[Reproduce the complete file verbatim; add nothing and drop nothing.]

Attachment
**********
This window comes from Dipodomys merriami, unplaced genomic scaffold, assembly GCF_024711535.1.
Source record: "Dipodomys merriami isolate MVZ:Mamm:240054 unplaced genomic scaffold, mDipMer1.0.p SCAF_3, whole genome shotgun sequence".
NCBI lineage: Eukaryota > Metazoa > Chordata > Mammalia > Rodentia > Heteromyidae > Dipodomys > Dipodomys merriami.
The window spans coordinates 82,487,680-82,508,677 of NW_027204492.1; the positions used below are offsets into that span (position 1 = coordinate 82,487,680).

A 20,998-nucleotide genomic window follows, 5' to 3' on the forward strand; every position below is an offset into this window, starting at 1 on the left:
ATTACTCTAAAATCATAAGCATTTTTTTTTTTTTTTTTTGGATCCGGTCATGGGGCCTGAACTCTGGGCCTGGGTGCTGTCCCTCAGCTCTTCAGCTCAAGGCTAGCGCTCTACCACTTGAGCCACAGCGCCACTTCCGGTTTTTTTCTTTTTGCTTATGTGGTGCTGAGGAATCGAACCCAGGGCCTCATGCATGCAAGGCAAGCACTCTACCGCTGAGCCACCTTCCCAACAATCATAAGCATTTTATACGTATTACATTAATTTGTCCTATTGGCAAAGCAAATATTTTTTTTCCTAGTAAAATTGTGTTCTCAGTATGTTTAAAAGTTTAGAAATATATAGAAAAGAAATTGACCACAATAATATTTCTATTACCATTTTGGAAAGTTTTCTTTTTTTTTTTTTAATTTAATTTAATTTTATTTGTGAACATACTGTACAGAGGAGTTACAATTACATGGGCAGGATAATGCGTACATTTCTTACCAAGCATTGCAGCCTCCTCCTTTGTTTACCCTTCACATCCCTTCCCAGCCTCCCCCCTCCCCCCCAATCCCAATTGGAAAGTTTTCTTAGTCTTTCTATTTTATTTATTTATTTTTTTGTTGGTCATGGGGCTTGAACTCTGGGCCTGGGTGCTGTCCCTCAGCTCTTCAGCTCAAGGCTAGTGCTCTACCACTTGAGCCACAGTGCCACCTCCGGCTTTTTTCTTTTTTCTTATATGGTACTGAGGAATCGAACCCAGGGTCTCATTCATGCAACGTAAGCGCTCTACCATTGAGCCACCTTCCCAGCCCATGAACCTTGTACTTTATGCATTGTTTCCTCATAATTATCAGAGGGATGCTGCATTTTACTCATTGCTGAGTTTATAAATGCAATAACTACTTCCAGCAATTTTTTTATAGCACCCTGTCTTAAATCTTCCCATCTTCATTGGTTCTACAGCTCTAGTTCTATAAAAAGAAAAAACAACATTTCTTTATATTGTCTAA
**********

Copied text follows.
This window comes from Dipodomys merriami, unplaced genomic scaffold, assembly GCF_024711535.1.
Source record: "Dipodomys merriami isolate MVZ:Mamm:240054 unplaced genomic scaffold, mDipMer1.0.p SCAF_3, whole genome shotgun sequence".
NCBI lineage: Eukaryota > Metazoa > Chordata > Mammalia > Rodentia > Heteromyidae > Dipodomys > Dipodomys merriami.
The window spans coordinates 82,487,680-82,508,677 of NW_027204492.1; the positions used below are offsets into that span (position 1 = coordinate 82,487,680).

A 20,998-nucleotide genomic window follows, 5' to 3' on the forward strand; every position below is an offset into this window, starting at 1 on the left:
ATTACTCTAAAATCATAAGCATTTTTTTTTTTTTTTTTTGGATCCGGTCATGGGGCCTGAACTCTGGGCCTGGGTGCTGTCCCTCAGCTCTTCAGCTCAAGGCTAGCGCTCTACCACTTGAGCCACAGCGCCACTTCCGGTTTTTTTCTTTTTGCTTATGTGGTGCTGAGGAATCGAACCCAGGGCCTCATGCATGCAAGGCAAGCACTCTACCGCTGAGCCACCTTCCCAACAATCATAAGCATTTTATACGTATTACATTAATTTGTCCTATTGGCAAAGCAAATATTTTTTTTCCTAGTAAAATTGTGTTCTCAGTATGTTTAAAAGTTTAGAAATATATAGAAAAGAAATTGACCACAATAATATTTCTATTACCATTTTGGAAAGTTTTCTTTTTTTTTTTTTAATTTAATTTAATTTTATTTGTGAACATACTGTACAGAGGAGTTACAATTACATGGGCAGGATAATGCGTACATTTCTTACCAAGCATTGCAGCCTCCTCCTTTGTTTACCCTTCACATCCCTTCCCAGCCTCCCCCCTCCCCCCCAATCCCAATTGGAAAGTTTTCTTAGTCTTTCTATTTTATTTATTTATTTTTTTGTTGGTCATGGGGCTTGAACTCTGGGCCTGGGTGCTGTCCCTCAGCTCTTCAGCTCAAGGCTAGTGCTCTACCACTTGAGCCACAGTGCCACCTCCGGCTTTTTTCTTTTTTCTTATATGGTACTGAGGAATCGAACCCAGGGTCTCATTCATGCAACGTAAGCGCTCTACCATTGAGCCACCTTCCCAGCCCATGAACCTTGTACTTTATGCATTGTTTCCTCATAATTATCAGAGGGATGCTGCATTTTACTCATTGCTGAGTTTATAAATGCAATAACTACTTCCAGCAATTTTTTTATAGCACCCTGTCTTAAATCTTCCCATCTTCATTGGTTCTACAGCTCTAGTTCTATAAAAAGAAAAAACAACATTTCTTTATATTGTCTAA